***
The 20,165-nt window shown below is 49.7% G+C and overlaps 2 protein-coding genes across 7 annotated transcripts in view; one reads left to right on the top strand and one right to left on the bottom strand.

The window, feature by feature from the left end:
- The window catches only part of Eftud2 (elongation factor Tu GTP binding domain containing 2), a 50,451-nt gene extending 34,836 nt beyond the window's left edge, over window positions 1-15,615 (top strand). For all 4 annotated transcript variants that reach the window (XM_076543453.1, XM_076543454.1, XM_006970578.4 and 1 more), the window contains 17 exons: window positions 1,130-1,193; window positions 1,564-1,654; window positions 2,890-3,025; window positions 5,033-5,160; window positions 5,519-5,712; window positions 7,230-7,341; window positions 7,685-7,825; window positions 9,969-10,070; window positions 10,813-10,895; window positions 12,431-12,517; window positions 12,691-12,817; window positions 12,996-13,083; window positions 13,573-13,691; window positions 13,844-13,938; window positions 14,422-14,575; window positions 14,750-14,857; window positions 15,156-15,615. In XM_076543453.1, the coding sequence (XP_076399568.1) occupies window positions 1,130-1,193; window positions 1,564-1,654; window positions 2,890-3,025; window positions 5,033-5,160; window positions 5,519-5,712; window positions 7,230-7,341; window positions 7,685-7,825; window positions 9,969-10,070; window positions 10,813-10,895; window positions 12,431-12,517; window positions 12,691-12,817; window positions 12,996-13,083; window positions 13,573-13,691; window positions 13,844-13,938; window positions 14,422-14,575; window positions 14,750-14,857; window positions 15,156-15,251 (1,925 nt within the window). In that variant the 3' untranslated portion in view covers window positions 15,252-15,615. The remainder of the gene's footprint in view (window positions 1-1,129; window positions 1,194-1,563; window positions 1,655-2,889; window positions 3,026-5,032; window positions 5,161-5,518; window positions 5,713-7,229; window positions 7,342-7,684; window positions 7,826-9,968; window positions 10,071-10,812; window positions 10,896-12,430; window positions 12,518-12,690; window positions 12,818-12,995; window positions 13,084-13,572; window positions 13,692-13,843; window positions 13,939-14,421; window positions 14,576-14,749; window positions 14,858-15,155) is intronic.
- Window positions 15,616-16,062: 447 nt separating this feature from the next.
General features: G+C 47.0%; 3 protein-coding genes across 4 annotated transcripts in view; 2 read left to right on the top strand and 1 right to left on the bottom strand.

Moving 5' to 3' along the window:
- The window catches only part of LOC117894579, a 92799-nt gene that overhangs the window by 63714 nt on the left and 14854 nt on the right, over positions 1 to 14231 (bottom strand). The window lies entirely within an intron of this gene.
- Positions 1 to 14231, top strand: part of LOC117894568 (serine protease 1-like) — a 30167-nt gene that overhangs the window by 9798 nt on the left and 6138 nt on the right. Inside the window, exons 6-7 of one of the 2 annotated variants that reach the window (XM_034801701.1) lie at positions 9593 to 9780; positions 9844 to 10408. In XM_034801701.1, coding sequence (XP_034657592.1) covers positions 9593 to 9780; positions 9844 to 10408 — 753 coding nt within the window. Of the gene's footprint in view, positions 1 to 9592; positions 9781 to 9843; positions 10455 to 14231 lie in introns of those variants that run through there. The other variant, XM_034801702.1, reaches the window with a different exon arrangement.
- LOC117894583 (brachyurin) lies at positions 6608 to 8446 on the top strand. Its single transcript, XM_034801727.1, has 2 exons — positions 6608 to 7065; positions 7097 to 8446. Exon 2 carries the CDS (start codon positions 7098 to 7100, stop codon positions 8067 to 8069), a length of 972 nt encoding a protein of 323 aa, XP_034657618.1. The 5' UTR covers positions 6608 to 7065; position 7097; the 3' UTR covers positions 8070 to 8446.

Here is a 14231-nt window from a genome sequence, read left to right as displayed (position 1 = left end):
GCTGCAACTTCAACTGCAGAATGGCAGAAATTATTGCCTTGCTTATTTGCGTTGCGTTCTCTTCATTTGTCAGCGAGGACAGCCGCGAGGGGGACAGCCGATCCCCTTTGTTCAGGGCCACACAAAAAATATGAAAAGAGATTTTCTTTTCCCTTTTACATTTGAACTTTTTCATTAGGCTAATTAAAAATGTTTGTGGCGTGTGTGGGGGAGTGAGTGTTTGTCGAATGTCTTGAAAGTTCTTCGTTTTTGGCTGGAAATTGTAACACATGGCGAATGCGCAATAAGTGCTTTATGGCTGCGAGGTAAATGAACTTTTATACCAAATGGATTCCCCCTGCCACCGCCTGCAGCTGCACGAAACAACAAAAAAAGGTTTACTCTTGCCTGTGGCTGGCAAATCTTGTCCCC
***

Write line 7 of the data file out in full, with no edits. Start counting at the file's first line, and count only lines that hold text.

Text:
- The window catches only part of LOC117894579, a 92799-nt gene that overhangs the window by 63714 nt on the left and 14854 nt on the right, over positions 1 to 14231 (bottom strand). The window lies entirely within an intron of this gene.